Schumer Pushes for Military to Report Applicants' Drug Use to Prevent Gun Purchases

WASHINGTON -- If someone admits to a federal official that he's used illegal drugs, that information should be sent to the FBI so that person can be disqualified from purchasing a gun, Sen. Chuck Schumer said Sunday.

Noting that the alleged shooter in the Tucson massacre had admitted to military recruiters that he had used drugs on several occasions, Schumer said he is proposing to the Justice Department and Bureau of Alcohol, Tobacco, Firearms and Explosives that the military be required to notify federal officials about such admissions. The New York Democrat said such a process does not require new legislation.

Jared Lee Loughner is charged with five federal counts in the killing of a federal judge and shooting of Arizona Rep. Gabrielle Giffords. The mass shooting January 8 outside a Safeway grocery store resulted in six dead and 13 injured.

A military official told Fox News last week that Loughner was rejected from enlisting in the Army in 2008 because he admitted he had used drugs. The official spoke on condition of anonymity because privacy laws prevent the military from disclosing such information about an individual's application.

Schumer said if military recruiters or other officials report admissions of drug use to a national database, those individuals could be denied a gun.

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"After Jared Loughner was interviewed by the military, he was rejected from the Army because of excessive drug use. Now, by law, by law that's on the books, he should not have been allowed to buy a gun," Schumer told NBC's "Meet the Press."

"But the law doesn't require the military to notify the FBI about that, and in this case they didn't. So I --this morning -- I'm writing the administration and urging that that be done, that the military notify the FBI when someone is rejected from the military for excessive drug use and that be added to the FBI database," Schumer said.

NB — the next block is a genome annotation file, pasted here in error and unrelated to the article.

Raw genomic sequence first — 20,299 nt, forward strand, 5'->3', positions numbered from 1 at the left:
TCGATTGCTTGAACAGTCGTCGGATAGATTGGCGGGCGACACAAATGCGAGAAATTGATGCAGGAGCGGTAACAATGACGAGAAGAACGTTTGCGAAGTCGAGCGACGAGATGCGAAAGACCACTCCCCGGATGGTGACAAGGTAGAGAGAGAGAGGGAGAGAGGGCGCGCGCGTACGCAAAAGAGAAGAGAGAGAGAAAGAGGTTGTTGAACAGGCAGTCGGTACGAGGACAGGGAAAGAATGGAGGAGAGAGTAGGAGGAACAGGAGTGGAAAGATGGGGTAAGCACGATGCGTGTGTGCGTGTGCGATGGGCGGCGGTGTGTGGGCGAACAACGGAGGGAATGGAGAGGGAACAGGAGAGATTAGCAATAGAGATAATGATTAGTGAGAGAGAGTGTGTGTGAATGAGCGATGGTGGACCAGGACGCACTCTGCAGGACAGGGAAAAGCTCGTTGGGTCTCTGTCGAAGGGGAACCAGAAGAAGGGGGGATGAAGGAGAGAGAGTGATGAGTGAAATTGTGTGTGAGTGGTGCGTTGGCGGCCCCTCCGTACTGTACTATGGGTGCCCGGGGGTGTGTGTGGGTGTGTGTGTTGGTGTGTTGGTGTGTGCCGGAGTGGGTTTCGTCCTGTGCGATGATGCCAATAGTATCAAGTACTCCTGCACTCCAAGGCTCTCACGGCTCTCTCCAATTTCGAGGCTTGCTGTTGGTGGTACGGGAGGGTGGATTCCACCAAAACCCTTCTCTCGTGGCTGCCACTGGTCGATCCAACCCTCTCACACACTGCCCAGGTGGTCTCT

The issue of limiting Second Amendment rights has exploded in the wake of the Arizona shooting as lawmakers and officials discuss whether increased curbs should be put on gun ownership.

Pennsylvania Gov. Ed Rendell said Sunday that a citizen protecting his home or hunting doesn't need a gun with 33 bullets per clip.

"I think the nation's spirits would be lifted if the Congress acted quickly with the president and reinstated the assault weapons ban which also had the ban on these large magazines, these clips that carried 30-plus bullets," he said.

Rendell, speaking on CBS' "Meet the Press," added that had Loughner earlier been classified as having mental illness, he would never have gotten a gun under provisions established in existing gun control laws.

"Had this man been classified, had he been committed civilly at any time prior to his purchasing the gun from Wal-Mart, he would have in fact been denied access to that firearm," Rendell told "Face the Nation."

Schumer said he is hopeful legislation would move to reinstate the assault weapons ban. But the senator noted that while the mental illness provision had been added to gun laws several years ago -- after a shooting in Long Island in which the gunman had been declared by a court as mentally ill -- Loughner was not on anyone's books because he apparently never received treatment.

Former New York Mayor Rudy Giuliani, who appeared with Rendell, said that some would argue that if more people had been carrying guns, the alleged shooter may not have gotten off as many rounds as he did. But, he added, Loughner apparently suffered from paranoid schizophrenia, which went untreated.

"The most important thing that would have prevented this is if this Loughner had been identified as what he clearly was," he said.

Sen. Tom Coburn, R-Okla., who appeared with Schumer, agreed that the law was not written with a case like Loughner in mind.

"There's a hole in what we need to do. And I'm willing to work with Senator Schumer and anybody else that wants to make sure people who are mentally ill cannot get and use a gun," he said.